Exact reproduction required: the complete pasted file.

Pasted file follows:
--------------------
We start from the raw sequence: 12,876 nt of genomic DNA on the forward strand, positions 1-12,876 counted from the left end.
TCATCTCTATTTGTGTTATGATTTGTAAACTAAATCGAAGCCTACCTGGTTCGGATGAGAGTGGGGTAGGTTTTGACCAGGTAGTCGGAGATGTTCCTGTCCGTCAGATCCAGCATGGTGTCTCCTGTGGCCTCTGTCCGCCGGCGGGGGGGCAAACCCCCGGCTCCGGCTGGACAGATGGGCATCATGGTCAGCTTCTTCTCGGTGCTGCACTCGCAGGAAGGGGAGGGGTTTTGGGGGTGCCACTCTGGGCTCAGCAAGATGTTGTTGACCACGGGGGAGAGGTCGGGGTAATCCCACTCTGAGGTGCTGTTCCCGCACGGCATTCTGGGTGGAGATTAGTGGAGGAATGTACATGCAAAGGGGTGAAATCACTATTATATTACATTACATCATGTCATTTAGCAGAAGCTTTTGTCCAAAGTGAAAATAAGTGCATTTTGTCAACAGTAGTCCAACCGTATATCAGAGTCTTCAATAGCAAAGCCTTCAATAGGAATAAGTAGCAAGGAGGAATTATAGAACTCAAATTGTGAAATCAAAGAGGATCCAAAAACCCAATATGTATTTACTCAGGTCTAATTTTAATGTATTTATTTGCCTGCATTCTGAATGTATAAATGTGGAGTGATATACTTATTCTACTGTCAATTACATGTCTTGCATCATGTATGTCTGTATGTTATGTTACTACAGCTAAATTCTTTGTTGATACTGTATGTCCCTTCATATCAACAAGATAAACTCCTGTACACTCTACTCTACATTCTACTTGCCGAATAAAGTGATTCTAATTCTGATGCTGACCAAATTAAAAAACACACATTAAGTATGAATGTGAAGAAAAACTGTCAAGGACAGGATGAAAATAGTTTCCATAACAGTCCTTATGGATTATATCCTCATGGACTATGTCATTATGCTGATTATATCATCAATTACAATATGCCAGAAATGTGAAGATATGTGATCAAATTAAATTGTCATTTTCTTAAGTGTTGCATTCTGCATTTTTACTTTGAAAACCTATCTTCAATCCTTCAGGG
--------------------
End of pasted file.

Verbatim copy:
We start from the raw sequence: 12,876 nt of genomic DNA on the forward strand, positions 1-12,876 counted from the left end.
TCATCTCTATTTGTGTTATGATTTGTAAACTAAATCGAAGCCTACCTGGTTCGGATGAGAGTGGGGTAGGTTTTGACCAGGTAGTCGGAGATGTTCCTGTCCGTCAGATCCAGCATGGTGTCTCCTGTGGCCTCTGTCCGCCGGCGGGGGGGCAAACCCCCGGCTCCGGCTGGACAGATGGGCATCATGGTCAGCTTCTTCTCGGTGCTGCACTCGCAGGAAGGGGAGGGGTTTTGGGGGTGCCACTCTGGGCTCAGCAAGATGTTGTTGACCACGGGGGAGAGGTCGGGGTAATCCCACTCTGAGGTGCTGTTCCCGCACGGCATTCTGGGTGGAGATTAGTGGAGGAATGTACATGCAAAGGGGTGAAATCACTATTATATTACATTACATCATGTCATTTAGCAGAAGCTTTTGTCCAAAGTGAAAATAAGTGCATTTTGTCAACAGTAGTCCAACCGTATATCAGAGTCTTCAATAGCAAAGCCTTCAATAGGAATAAGTAGCAAGGAGGAATTATAGAACTCAAATTGTGAAATCAAAGAGGATCCAAAAACCCAATATGTATTTACTCAGGTCTAATTTTAATGTATTTATTTGCCTGCATTCTGAATGTATAAATGTGGAGTGATATACTTATTCTACTGTCAATTACATGTCTTGCATCATGTATGTCTGTATGTTATGTTACTACAGCTAAATTCTTTGTTGATACTGTATGTCCCTTCATATCAACAAGATAAACTCCTGTACACTCTACTCTACATTCTACTTGCCGAATAAAGTGATTCTAATTCTGATGCTGACCAAATTAAAAAACACACATTAAGTATGAATGTGAAGAAAAACTGTCAAGGACAGGATGAAAATAGTTTCCATAACAGTCCTTATGGATTATATCCTCATGGACTATGTCATTATGCTGATTATATCATCAATTACAATATGCCAGAAATGTGAAGATATGTGATCAAATTAAATTGTCATTTTCTTAAGTGTTGCATTCTGCATTTTTACTTTGAAAACCTATCTTCAATCCTTCAGGG